I even knew someone who de-cluttered her friends: She said that as her husband was signing a big new contract with a major studio, she would be ‘letting go’ of their less successful friends. That is those who didn’t live in the right area or drive the right cars – because their new, very wealthy, successful friends would judge her badly. She wanted to ensure being accepted into this new elite Hollywood circle. I guess keeping less successful friends might have reminded them where they came from – and it might be catching, like the measles or something. Of course Rick and I were part of that group to be ‘let go.’ We didn’t have flashy enough cars or live in the right zip-code. She told me the right zip-code was most important. We never heard from them again – not even a Christmas card! Of course, this was Hollywood! And they weren’t writers…

 

But back to the real world and de-cluttering. It can be a fun adventure. Long forgotten, old favorite things I come across as I open another drawer or cupboard, swiftly take me back to when and where I bought – or was given – items. That is where the writer in me thrives, as a new story starts wandering around my head.

It’s usually after a spell of decluttering that I sit back down at the typewriter – nay, computer – and get back to work, with that satisfied feeling knowing I have an empty shelf or drawer. I write away blissfully with renewed enthusiasm.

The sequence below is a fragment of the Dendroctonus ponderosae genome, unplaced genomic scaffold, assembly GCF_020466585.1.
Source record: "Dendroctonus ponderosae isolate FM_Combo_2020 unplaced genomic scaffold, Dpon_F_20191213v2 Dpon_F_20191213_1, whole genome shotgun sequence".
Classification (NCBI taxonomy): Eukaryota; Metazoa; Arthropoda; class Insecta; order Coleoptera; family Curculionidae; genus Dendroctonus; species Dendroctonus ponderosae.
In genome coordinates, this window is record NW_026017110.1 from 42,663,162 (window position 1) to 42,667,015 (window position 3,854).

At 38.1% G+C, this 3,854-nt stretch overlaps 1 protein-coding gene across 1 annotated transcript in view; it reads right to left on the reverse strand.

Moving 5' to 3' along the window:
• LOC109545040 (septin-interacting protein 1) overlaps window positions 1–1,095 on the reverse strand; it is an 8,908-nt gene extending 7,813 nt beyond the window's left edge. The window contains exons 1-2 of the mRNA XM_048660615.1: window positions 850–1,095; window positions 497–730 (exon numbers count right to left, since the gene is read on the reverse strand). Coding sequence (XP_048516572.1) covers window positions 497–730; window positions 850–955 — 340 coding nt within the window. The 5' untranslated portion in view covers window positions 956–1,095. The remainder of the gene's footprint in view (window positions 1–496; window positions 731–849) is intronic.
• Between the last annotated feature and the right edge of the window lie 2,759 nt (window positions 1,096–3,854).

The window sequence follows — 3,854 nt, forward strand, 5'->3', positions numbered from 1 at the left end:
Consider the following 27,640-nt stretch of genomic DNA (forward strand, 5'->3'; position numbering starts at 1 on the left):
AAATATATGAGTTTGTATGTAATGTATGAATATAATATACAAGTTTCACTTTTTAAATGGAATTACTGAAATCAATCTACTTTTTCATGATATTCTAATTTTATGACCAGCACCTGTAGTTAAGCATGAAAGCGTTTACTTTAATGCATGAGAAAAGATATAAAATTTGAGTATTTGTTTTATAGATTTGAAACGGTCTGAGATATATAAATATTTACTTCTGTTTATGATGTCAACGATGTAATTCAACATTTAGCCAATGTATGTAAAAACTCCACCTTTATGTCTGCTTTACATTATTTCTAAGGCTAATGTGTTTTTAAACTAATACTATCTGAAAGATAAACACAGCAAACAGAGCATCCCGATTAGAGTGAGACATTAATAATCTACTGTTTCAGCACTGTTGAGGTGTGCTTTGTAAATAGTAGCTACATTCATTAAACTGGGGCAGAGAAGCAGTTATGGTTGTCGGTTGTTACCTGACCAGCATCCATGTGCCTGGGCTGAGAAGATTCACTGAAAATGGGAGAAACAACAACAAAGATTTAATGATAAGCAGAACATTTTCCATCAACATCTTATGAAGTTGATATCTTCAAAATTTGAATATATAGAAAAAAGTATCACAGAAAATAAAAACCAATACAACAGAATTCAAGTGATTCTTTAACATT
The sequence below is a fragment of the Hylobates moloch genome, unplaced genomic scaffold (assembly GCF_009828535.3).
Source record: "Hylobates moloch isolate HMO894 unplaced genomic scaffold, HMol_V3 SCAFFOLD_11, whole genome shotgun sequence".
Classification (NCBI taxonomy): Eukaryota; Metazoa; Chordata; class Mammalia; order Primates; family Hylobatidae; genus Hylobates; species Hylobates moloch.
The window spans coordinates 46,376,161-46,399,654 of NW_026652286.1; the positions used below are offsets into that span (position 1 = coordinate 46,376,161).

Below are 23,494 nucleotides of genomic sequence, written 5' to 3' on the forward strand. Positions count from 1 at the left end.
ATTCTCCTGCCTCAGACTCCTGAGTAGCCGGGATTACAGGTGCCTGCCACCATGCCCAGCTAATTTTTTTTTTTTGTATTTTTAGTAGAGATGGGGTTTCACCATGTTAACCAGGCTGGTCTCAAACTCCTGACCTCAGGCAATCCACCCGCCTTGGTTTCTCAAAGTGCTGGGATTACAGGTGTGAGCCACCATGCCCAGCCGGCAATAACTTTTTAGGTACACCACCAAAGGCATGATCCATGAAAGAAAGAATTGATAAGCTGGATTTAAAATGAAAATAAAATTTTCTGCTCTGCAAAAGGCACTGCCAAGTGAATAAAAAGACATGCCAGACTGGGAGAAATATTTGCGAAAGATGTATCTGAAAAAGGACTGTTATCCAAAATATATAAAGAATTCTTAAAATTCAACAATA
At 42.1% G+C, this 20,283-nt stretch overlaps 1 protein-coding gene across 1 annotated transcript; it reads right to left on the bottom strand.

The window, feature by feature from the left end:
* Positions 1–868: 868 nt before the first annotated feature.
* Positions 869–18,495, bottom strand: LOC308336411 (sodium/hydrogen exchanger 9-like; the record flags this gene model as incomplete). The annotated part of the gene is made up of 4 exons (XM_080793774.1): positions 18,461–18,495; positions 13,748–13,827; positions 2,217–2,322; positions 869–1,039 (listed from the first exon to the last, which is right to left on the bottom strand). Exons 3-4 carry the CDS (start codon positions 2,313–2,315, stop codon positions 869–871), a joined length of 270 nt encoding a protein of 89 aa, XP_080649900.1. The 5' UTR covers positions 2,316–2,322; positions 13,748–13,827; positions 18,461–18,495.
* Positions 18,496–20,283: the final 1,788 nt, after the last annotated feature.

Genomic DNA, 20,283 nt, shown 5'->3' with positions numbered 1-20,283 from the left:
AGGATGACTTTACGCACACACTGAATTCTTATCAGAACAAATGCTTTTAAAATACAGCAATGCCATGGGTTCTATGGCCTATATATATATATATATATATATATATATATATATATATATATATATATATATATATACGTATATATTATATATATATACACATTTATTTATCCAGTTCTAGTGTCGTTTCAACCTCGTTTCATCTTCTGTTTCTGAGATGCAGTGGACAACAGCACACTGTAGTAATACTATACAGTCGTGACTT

Too many booksIt seems to be true what they say: when you clear out old things, you freshen the atmosphere; your energy becomes unstuck, making room for more positive energy.

And space for more books.

Has anyone else got the de-cluttering bug? Or been de-cluttered by a supposed friend?

…………end……….

CREATE A ‘BEING THERE’ SETTING FOR YOUR STORY by Miko Johnston

I’m currently writing my fourth Petal in the Wind novel, which takes place in Prague. Having spent a week there ten years ago, it roused happy memories. I felt as if I were back in the city, if only on the page. However, I recently experienced that sensation of “being there” in another way.

In addition to my historical series, I’m also working on a contemporary mystery set in a fictionalized SoCal town. Stratford, where my heroine Iris lives, serves as a stand-in for Thousand Oaks, California.

You may recall the name – it’s where another mass shooting occurred last November in the Borderline Bar and Grill. I suspect you watched the story unfurl on television, shocked, but not surprised that another senseless slaughter had taken place. Maybe you shook your head and said, “Not again.” You felt sadness for the young victims, compassion and sorrow for their families, like every other time this has happened.

For me, this time was different. Very different.